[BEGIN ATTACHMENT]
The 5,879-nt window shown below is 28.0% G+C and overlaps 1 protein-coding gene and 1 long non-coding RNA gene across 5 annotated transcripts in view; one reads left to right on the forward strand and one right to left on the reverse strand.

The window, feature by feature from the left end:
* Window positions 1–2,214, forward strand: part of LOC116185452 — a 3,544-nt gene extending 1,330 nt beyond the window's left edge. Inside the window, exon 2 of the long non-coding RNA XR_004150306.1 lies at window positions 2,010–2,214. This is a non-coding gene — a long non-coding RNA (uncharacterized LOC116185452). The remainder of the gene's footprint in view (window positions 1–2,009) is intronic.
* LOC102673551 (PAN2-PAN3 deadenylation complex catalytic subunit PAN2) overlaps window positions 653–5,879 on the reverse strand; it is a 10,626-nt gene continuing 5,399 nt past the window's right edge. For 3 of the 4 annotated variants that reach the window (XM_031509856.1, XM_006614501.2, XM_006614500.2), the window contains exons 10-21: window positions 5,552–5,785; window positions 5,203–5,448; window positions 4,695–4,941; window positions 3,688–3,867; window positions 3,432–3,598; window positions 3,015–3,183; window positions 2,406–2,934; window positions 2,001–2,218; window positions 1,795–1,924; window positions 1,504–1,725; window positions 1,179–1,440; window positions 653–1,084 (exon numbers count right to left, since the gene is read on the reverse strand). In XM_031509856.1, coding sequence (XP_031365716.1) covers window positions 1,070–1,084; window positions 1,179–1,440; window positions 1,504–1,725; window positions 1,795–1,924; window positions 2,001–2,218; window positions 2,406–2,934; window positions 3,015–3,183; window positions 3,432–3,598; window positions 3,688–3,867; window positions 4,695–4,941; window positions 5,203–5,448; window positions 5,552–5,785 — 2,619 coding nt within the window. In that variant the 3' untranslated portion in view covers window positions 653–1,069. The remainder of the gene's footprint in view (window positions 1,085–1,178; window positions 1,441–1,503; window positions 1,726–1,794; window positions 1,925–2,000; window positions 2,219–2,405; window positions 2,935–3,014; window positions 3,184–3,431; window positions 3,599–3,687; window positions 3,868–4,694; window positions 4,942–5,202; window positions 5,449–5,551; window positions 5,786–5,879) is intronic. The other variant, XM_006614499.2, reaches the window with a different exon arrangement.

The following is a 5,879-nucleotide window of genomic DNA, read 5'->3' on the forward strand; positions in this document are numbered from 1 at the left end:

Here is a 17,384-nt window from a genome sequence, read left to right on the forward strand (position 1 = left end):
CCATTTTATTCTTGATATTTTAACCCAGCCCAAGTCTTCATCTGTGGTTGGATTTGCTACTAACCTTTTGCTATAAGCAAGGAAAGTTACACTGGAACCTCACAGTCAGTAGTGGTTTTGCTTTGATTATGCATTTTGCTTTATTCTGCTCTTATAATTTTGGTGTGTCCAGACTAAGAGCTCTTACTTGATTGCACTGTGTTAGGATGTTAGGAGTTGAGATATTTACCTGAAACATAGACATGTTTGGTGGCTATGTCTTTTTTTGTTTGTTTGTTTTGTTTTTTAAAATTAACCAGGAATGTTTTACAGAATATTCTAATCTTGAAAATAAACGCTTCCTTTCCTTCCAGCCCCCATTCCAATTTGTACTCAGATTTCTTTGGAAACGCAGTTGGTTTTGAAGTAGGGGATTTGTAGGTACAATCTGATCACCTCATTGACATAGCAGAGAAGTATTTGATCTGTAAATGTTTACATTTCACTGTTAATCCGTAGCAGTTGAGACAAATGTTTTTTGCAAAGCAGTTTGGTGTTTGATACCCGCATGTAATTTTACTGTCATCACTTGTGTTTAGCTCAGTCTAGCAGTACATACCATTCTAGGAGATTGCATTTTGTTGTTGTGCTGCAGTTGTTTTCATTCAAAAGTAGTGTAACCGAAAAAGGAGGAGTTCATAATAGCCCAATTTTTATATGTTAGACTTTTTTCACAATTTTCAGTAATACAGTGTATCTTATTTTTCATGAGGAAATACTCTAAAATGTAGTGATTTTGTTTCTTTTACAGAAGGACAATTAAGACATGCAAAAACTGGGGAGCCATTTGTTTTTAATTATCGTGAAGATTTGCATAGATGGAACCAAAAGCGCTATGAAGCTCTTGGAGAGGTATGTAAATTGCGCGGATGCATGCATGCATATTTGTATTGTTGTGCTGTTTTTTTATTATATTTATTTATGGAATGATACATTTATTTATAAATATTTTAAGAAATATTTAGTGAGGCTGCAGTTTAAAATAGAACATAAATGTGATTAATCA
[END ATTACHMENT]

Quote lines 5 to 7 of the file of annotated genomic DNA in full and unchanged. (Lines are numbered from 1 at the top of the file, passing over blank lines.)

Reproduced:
The following is a 5,879-nucleotide window of genomic DNA, read 5'->3' on the forward strand; positions in this document are numbered from 1 at the left end:

Here is a 17,384-nt window from a genome sequence, read left to right on the forward strand (position 1 = left end):
CCATTTTATTCTTGATATTTTAACCCAGCCCAAGTCTTCATCTGTGGTTGGATTTGCTACTAACCTTTTGCTATAAGCAAGGAAAGTTACACTGGAACCTCACAGTCAGTAGTGGTTTTGCTTTGATTATGCATTTTGCTTTATTCTGCTCTTATAATTTTGGTGTGTCCAGACTAAGAGCTCTTACTTGATTGCACTGTGTTAGGATGTTAGGAGTTGAGATATTTACCTGAAACATAGACATGTTTGGTGGCTATGTCTTTTTTTGTTTGTTTGTTTTGTTTTTTAAAATTAACCAGGAATGTTTTACAGAATATTCTAATCTTGAAAATAAACGCTTCCTTTCCTTCCAGCCCCCATTCCAATTTGTACTCAGATTTCTTTGGAAACGCAGTTGGTTTTGAAGTAGGGGATTTGTAGGTACAATCTGATCACCTCATTGACATAGCAGAGAAGTATTTGATCTGTAAATGTTTACATTTCACTGTTAATCCGTAGCAGTTGAGACAAATGTTTTTTGCAAAGCAGTTTGGTGTTTGATACCCGCATGTAATTTTACTGTCATCACTTGTGTTTAGCTCAGTCTAGCAGTACATACCATTCTAGGAGATTGCATTTTGTTGTTGTGCTGCAGTTGTTTTCATTCAAAAGTAGTGTAACCGAAAAAGGAGGAGTTCATAATAGCCCAATTTTTATATGTTAGACTTTTTTCACAATTTTCAGTAATACAGTGTATCTTATTTTTCATGAGGAAATACTCTAAAATGTAGTGATTTTGTTTCTTTTACAGAAGGACAATTAAGACATGCAAAAACTGGGGAGCCATTTGTTTTTAATTATCGTGAAGATTTGCATAGATGGAACCAAAAGCGCTATGAAGCTCTTGGAGAGGTATGTAAATTGCGCGGATGCATGCATGCATATTTGTATTGTTGTGCTGTTTTTTTATTATATTTATTTATGGAATGATACATTTATTTATAAATATTTTAAGAAATATTTAGTGAGGCTGCAGTTTAAAATAGAACATAAATGTGATTAATCA